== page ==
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Related to excruciation: lancinating pain


tr.v. ex·cru·ci·at·ed, ex·cru·ci·at·ing, ex·cru·ci·ates
1. To inflict severe pain on; torture.
2. To inflict great mental distress on.

[Latin excruciāre, excruciāt- : ex-, intensive pref.; see ex- + cruciāre, to crucify, torture (from crux, cruc-, cross).]

ex·cru′ci·a′tion n.
ThesaurusAntonymsRelated WordsSynonymsLegend:
Noun1.excruciation - a state of acute painexcruciation - a state of acute pain    
hurting, pain - a symptom of some physical hurt or disorder; "the patient developed severe pain and distension"
throe - severe spasm of pain; "the throes of dying"; "the throes of childbirth"
Passion of Christ, Passion - the suffering of Jesus at the Crucifixion
2.excruciation - the infliction of extremely painful punishment or suffering
torturing, torture - the deliberate, systematic, or wanton infliction of physical or mental suffering by one or more persons in an attempt to force another person to yield information or to make a confession or for any other reason; "it required unnatural torturing to extract a confession"
References in classic literature ?
I was on the point of exclaiming--and the air of excruciation in my face would have denoted a moral face--"Don't, Juliana; for HIS sake, don't
It is possible the matter might have blown over without more excruciation if nothing else had happened.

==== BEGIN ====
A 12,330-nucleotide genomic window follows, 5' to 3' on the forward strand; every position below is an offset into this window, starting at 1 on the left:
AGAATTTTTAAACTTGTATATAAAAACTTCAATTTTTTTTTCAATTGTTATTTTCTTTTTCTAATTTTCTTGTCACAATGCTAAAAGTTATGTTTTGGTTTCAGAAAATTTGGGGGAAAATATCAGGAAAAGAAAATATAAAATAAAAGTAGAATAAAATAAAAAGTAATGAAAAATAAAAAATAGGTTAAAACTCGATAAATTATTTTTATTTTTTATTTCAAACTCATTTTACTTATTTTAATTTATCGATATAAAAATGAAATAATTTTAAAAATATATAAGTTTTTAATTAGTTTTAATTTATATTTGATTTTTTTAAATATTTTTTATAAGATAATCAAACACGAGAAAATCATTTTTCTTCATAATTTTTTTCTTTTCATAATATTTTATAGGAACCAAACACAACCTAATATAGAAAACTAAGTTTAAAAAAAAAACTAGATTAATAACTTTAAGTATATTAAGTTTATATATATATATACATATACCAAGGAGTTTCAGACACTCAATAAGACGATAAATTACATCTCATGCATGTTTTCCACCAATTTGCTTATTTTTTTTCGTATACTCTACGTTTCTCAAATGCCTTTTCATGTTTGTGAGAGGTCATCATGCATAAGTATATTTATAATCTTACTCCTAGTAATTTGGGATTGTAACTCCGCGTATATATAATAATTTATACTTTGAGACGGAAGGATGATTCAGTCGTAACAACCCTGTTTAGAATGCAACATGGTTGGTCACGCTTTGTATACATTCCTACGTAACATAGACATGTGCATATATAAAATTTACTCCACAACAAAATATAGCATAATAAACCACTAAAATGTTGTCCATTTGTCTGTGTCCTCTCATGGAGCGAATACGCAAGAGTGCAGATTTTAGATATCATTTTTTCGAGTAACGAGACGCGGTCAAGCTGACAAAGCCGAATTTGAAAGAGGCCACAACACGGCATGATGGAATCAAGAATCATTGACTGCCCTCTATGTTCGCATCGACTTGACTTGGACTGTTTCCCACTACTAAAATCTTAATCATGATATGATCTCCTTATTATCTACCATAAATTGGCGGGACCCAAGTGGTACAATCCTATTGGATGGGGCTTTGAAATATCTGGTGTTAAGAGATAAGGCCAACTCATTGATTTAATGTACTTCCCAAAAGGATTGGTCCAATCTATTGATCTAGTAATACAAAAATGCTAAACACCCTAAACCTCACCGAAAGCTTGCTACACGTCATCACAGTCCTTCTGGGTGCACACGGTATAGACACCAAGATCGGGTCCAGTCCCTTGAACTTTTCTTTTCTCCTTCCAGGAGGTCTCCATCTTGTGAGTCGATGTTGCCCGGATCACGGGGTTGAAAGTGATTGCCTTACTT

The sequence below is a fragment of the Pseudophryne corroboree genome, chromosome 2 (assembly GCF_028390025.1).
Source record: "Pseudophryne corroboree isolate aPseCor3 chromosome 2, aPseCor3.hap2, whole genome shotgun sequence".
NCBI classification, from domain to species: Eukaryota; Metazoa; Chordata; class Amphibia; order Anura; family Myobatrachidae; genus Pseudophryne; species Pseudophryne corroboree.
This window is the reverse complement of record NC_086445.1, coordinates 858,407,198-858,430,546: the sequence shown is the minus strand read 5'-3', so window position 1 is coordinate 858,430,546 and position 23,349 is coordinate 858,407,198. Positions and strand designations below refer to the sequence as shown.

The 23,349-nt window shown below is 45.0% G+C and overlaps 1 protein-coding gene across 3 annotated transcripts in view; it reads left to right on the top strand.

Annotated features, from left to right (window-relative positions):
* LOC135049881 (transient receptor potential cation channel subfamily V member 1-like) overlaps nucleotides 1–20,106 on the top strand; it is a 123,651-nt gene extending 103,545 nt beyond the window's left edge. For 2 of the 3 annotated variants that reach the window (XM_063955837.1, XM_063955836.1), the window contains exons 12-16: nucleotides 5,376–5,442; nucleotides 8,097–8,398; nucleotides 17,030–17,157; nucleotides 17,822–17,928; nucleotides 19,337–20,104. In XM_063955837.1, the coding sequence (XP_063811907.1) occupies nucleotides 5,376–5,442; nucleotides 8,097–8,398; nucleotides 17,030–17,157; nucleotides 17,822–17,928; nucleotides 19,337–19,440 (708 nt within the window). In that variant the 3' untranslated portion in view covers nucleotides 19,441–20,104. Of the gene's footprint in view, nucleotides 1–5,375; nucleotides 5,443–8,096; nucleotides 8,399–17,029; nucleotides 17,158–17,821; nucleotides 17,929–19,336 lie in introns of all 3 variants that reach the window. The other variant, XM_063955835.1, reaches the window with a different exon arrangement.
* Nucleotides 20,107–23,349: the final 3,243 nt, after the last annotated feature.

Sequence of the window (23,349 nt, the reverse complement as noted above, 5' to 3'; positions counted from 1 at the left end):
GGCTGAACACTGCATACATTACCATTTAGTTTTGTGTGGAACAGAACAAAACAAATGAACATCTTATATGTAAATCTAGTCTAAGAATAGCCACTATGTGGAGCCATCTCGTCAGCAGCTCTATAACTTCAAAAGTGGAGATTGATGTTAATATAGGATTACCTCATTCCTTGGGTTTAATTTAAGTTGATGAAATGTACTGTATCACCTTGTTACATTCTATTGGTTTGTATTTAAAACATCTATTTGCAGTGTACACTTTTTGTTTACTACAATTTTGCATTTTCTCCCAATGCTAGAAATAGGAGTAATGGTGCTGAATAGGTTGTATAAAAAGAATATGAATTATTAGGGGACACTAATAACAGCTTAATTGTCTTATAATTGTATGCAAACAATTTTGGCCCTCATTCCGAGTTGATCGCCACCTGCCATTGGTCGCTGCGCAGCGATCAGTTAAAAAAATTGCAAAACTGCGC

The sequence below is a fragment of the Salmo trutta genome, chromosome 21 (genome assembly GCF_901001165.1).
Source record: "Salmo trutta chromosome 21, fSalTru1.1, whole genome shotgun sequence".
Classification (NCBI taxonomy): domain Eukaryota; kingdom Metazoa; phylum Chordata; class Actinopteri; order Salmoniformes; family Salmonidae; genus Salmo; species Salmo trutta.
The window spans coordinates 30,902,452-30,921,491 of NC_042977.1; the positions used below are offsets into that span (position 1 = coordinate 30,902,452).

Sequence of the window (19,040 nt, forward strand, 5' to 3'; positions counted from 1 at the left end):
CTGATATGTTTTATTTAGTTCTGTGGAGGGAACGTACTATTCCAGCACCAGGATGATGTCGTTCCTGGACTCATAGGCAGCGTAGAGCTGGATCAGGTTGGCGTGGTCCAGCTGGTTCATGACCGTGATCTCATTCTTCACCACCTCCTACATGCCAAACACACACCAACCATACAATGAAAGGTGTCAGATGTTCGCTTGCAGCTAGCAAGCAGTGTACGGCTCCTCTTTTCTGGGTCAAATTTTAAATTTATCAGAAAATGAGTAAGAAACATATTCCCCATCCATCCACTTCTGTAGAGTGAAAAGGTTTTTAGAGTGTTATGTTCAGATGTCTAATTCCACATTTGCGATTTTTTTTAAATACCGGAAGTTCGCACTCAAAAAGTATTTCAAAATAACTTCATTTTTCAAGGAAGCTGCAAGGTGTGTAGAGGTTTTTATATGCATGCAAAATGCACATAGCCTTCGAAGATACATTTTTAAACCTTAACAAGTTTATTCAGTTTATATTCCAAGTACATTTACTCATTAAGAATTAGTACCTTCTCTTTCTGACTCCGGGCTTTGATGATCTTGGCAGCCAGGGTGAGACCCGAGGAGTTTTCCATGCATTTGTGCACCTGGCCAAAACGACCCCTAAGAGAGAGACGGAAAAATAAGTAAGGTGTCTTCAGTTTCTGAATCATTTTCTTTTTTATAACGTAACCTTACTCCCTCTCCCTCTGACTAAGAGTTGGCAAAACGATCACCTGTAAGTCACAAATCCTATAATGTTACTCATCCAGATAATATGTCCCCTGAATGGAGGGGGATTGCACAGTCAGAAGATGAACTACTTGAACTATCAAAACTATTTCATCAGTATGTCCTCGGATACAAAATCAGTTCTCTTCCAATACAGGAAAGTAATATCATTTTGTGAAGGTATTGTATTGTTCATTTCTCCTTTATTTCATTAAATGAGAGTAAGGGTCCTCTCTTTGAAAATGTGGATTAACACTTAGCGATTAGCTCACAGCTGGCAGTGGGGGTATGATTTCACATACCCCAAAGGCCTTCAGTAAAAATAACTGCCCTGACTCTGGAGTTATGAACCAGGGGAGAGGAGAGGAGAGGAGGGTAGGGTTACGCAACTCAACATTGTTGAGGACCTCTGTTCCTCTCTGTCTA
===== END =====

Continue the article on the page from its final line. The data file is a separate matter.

I daresay that had the Government chosen to consult with the recognised peak body representing the bulk of Canberras community clubs, this outcome could have been achieved a lot sooner with far less excruciation.
When the marriage ended, Meyers quotes Mary McCarthy to the effect that "[Cal's madness] more than anything else has bored her for the last few years, to the point of excruciation," and asserts, "Hardwick did not view the prospect of divorce in the same way [as McCarthy], She felt Lowell's rejection would be publicly humiliating, and feared that she'd lose personal influence and literary prestige when he abandoned her.
It was memorable, not for the excruciation inflicted by my pals and I, but for the incredible rendition of Nessun Dorma - made famous by Luciano Pavarotti and, more recently, mobile phone salesman Paul Potts.
An irresistible tone balances tenderness, excruciation, and vaudeville.
In the poem I SAW by Elias Leteier from Chile we perceive this racking excruciation as death is compared to the falling of a star which is turned into 'pulp of blood and mud'.
Hell is an absolute contradiction, metaphysical schizophrenia, and its sufferings flow from the creature's existing as a living contradiction, analogous to the excruciation caused by the contradiction between an addict's healthy self-love and love of the addictive substance.
Administering a standardized test is generally straightforward to the point of excruciation.
Their drug use brings them visions and prophecies, but it also turns to excruciation once their supply runs dry and the brutal grip of their addiction threatens to consume their lives utterly.
Rather alarmingly, its head of comedy Shane Allen says: "New lows will be plumbed in teenage excruciation during this new series.